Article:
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796


Autoimmune, Autoinflammatory Disease and Cutaneous Malignancy Associations with Hidradenitis Suppurativa: A Cross-Sectional Study

Brydges, Hilliard T; Onuh, Ogechukwu C; Friedman, Rebecca; Barrett, Joy; Betensky, Rebecca A; Lu, Catherine P; Caplan, Avrom S; Alavi, Afsaneh; Chiu, Ernest S
BACKGROUND:Hidradenitis suppurativa (HS) is a debilitating cutaneous disease characterized by severe painful inflammatory nodules/abscesses. At present, data regarding the epidemiology and pathophysiology of this disease are limited. OBJECTIVE:To define the prevalence and comorbidity associations of HS. METHODS:examining over 180 million US patients. Prevalences were calculated by demographic and odds ratios (OR) and identified comorbidity correlations. RESULTS:All examined metabolism-related, psychological, and autoimmune/autoinflammatory (AI) diseases correlated with HS. The strongest associations were with pyoderma gangrenosum [OR 26.56; confidence interval (CI): 24.98-28.23], Down syndrome (OR 11.31; CI 10.93-11.70), and polycystic ovarian syndrome (OR 11.24; CI 11.09-11.38). Novel AI associations were found between HS and lupus (OR 6.60; CI 6.26-6.94) and multiple sclerosis (MS; OR 2.38; CI 2.29-2.48). Cutaneous malignancies were largely not associated in the unsegmented cohort; however, among Black patients, novel associations with melanoma (OR 2.39; CI 1.86-3.08) and basal cell carcinoma (OR 2.69; CI 2.15-3.36) were identified. LIMITATIONS/CONCLUSIONS:International Classification of Diseases (ICD)-based disease identification relies on coding fidelity and diagnostic accuracy. CONCLUSION/CONCLUSIONS:This is the first study to identify correlations between HS with melanoma and basal cell carcinoma (BCC) among Black patients as well as MS and lupus in all patients with HS.
PMID: 38337127
ISSN: 1179-1888
CID: 5632132

Iliac Crest and Distal Radius Autografts Exhibit Distinct Cell-Intrinsic Functional Differences

Mehta, Devan D; Dankert, John F; Buchalter, Daniel B; Kirby, David J; Patel, Karan S; Rocks, Madeline; Hacquebord, Jacques H; Leucht, Philipp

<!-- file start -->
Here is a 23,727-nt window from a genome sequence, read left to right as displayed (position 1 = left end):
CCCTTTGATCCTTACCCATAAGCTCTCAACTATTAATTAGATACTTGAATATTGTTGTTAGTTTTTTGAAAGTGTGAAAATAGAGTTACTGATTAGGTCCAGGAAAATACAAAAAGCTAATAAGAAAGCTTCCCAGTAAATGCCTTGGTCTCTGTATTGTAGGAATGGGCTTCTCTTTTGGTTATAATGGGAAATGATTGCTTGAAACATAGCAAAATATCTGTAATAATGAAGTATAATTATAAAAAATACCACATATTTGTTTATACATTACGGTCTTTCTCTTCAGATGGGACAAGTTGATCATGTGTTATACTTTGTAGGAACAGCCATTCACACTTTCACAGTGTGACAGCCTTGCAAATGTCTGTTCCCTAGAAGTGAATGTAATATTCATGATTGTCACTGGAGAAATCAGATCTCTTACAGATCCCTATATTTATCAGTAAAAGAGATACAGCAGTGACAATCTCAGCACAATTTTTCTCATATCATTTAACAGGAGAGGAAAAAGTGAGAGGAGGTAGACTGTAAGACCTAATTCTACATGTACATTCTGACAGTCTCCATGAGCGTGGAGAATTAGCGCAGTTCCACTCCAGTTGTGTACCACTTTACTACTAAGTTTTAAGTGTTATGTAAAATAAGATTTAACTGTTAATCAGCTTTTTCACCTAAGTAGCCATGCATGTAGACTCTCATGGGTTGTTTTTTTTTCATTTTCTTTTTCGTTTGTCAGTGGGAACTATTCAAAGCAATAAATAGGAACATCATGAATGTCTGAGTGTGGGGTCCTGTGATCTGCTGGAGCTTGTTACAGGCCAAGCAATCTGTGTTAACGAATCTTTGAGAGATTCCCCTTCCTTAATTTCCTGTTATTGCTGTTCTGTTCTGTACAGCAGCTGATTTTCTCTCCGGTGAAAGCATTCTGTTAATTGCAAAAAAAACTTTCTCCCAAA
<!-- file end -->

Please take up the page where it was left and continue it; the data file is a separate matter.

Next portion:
PURPOSE/OBJECTIVE:Autologous bone grafts demonstrate osteoconductive, osteoinductive, and osteogenic properties. Hand surgeons commonly augment surgical fixation with autografts to promote fracture healing. This study compared the intrinsic stem cell-like properties of 2 commonly used autograft sources in hand surgery: the iliac crest and distal radius. METHODS:A total of 9 subjects who received an iliac crest bone graft and distal radius bone graft harvest as a part of the standard care of distal radius malunion or nonunion correction or scaphoid nonunion open reduction and internal fixation were enrolled in the study. Cells were isolated by serial collagenase digestion and subjected to fibroblast colony-forming units, osteogenesis, and adipogenesis assays. The expression levels of genes involved in osteogenesis and adipogenesis were confirmed using quantitative polymerase chain reaction. RESULTS:The cells isolated from the iliac crest bone graft compared with those isolated from the distal radius bone graft demonstrated significantly higher mean fibroblast colony-forming unit efficiency; increased osteogenesis, as measured using alizarin red quantification; increased adipogenesis, as measured using oil red O quantification; and higher expression levels of genes involved in osteogenesis and adipogenesis under the respective differentiation conditions. CONCLUSIONS:The cells isolated from the iliac crest bone graft demonstrated a higher fibroblast colony-forming unit capacity and an increased capability to undergo both osteogenesis and adipogenesis. CLINICAL RELEVANCE/CONCLUSIONS:Limited evidence exists comparing the intrinsic stem cell-like properties of the iliac crest and distal radius despite the widespread use of each source in hand and wrist surgery. The information from this investigation may assist hand and wrist surgeons with the selection of a source of autograft.